Dark, mysterious, and achingly dull. Interview With The Vampire Director Neil Jordan’s latest tale of bloodsuckers succeeds at being a sophisticated take on the genre while simultaneously failing to excite. Saoirse Ronan stars as Eleanor, a teenage vampire on the run with her mother Clara played by Gemma Arterton. Strange men are looking for these two and the movie follows them as they take refuge in a seaside hotel. As the story ambles forward, the movie flashes back hundreds of years to explain how this mother and daughter were turned and why a gulf exists between them. Little by little tiny revelations come forward to illuminate the present. It’s structured like a grand saga, an epic tragedy. Unfortunately neither time period is all that compelling.
It’s that rare case of precision and care and a mature approach to the subject subtracting more than it adds. The elegance sucks the life out of the film. It is a pretty picture though. Cinematographer Sean Bobbitt carefully crafts a rich and textured look while the production design evokes years of melancholy. Ronan is one of the most talented young actresses but she misses the mark here. She’s playing wise beyond her years but it feels more like she’s a brooding 30-year-old instead of a world weary creature of 200. Arterton sizzles with the sex appeal appropriate for a former Bond-girl but she too fails to change gears. The rest of the cast is filled out nicely by Daniel Mays, Sam Riley, Jonny Lee Miller, and Tom Hollander, but their roles are so small they can’t breathe any life into the calcified remains.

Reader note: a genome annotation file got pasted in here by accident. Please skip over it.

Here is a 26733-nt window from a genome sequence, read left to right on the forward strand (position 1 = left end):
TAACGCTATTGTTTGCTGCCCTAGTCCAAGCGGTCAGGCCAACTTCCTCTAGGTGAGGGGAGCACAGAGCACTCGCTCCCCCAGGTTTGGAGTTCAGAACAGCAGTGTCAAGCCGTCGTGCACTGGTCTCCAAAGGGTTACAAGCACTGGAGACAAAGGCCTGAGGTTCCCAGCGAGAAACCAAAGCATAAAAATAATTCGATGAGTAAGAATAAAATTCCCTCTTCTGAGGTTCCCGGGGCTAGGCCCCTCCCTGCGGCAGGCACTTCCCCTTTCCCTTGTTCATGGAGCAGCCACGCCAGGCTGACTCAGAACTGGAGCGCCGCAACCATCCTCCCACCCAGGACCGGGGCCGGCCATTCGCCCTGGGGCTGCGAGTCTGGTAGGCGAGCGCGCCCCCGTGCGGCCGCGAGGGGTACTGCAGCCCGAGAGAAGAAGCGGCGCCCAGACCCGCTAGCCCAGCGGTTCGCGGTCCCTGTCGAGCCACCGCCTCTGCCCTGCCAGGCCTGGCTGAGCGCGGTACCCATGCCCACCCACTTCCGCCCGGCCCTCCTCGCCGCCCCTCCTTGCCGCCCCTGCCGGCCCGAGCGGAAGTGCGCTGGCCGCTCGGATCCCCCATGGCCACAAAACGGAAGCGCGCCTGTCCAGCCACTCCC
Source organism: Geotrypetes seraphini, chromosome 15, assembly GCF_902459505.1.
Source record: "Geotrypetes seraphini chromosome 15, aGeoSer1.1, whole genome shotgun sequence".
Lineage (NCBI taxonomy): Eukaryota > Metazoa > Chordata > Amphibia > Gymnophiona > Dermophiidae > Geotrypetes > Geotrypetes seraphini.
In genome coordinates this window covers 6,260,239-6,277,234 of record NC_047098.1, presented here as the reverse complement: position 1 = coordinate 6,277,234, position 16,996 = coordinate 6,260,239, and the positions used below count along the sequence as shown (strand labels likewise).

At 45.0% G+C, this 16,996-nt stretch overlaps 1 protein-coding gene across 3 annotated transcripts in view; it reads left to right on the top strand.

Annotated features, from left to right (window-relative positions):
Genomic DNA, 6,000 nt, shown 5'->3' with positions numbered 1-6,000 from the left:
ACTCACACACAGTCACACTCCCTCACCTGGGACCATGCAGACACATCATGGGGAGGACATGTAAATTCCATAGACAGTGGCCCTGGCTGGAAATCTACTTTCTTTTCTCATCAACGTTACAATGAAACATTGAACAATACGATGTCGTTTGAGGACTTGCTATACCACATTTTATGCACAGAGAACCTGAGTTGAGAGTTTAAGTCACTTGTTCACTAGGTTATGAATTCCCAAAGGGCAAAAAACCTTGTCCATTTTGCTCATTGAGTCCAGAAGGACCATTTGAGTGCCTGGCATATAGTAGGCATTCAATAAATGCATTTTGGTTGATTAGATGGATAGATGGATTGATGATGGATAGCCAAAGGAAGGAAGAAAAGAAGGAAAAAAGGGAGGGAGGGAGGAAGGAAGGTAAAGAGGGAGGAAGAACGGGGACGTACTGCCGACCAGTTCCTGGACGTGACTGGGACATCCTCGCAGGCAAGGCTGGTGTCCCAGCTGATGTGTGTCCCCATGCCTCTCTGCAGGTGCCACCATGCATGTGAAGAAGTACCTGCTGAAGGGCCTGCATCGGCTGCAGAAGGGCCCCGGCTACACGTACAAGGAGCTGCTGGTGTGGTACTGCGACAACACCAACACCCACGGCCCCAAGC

Byzantium does sport some new ideas regarding vampire lore. Instead of fangs, a single thumbnail sharpens before a kill. Also, the manner in which one is made a vampire is something more akin to a fraternity initiation, and so on. These deviations are interesting but cry out for more exploring. The movie isn’t afraid to get good and bloody when it feels like it, which isn’t nearly enough times. Small intimate moments eventually determine the fates of Eleanor and Clara, which is counter-intuitive for a film straining to feel so large. Like an antique, it’s nice in a display case but turns to dust when taken out and used.